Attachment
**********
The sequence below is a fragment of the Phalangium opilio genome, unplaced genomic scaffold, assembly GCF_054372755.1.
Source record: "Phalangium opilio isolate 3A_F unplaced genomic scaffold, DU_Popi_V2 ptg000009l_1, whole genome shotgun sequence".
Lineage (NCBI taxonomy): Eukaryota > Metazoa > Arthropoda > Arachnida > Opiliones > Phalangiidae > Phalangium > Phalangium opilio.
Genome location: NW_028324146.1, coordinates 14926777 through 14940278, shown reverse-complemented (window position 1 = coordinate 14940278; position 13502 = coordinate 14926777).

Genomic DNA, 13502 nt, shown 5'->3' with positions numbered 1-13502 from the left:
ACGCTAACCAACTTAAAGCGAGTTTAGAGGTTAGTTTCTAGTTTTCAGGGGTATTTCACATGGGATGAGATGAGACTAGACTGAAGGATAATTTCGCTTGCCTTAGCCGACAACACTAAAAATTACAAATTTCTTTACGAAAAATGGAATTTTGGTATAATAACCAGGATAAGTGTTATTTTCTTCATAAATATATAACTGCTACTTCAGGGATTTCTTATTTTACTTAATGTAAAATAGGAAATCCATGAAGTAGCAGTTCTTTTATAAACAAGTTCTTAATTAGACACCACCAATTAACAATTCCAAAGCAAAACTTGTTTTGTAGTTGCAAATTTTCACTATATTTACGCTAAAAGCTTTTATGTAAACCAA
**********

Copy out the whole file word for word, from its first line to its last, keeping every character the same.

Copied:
The sequence below is a fragment of the Phalangium opilio genome, unplaced genomic scaffold, assembly GCF_054372755.1.
Source record: "Phalangium opilio isolate 3A_F unplaced genomic scaffold, DU_Popi_V2 ptg000009l_1, whole genome shotgun sequence".
Lineage (NCBI taxonomy): Eukaryota > Metazoa > Arthropoda > Arachnida > Opiliones > Phalangiidae > Phalangium > Phalangium opilio.
Genome location: NW_028324146.1, coordinates 14926777 through 14940278, shown reverse-complemented (window position 1 = coordinate 14940278; position 13502 = coordinate 14926777).

Genomic DNA, 13502 nt, shown 5'->3' with positions numbered 1-13502 from the left:
ACGCTAACCAACTTAAAGCGAGTTTAGAGGTTAGTTTCTAGTTTTCAGGGGTATTTCACATGGGATGAGATGAGACTAGACTGAAGGATAATTTCGCTTGCCTTAGCCGACAACACTAAAAATTACAAATTTCTTTACGAAAAATGGAATTTTGGTATAATAACCAGGATAAGTGTTATTTTCTTCATAAATATATAACTGCTACTTCAGGGATTTCTTATTTTACTTAATGTAAAATAGGAAATCCATGAAGTAGCAGTTCTTTTATAAACAAGTTCTTAATTAGACACCACCAATTAACAATTCCAAAGCAAAACTTGTTTTGTAGTTGCAAATTTTCACTATATTTACGCTAAAAGCTTTTATGTAAACCAA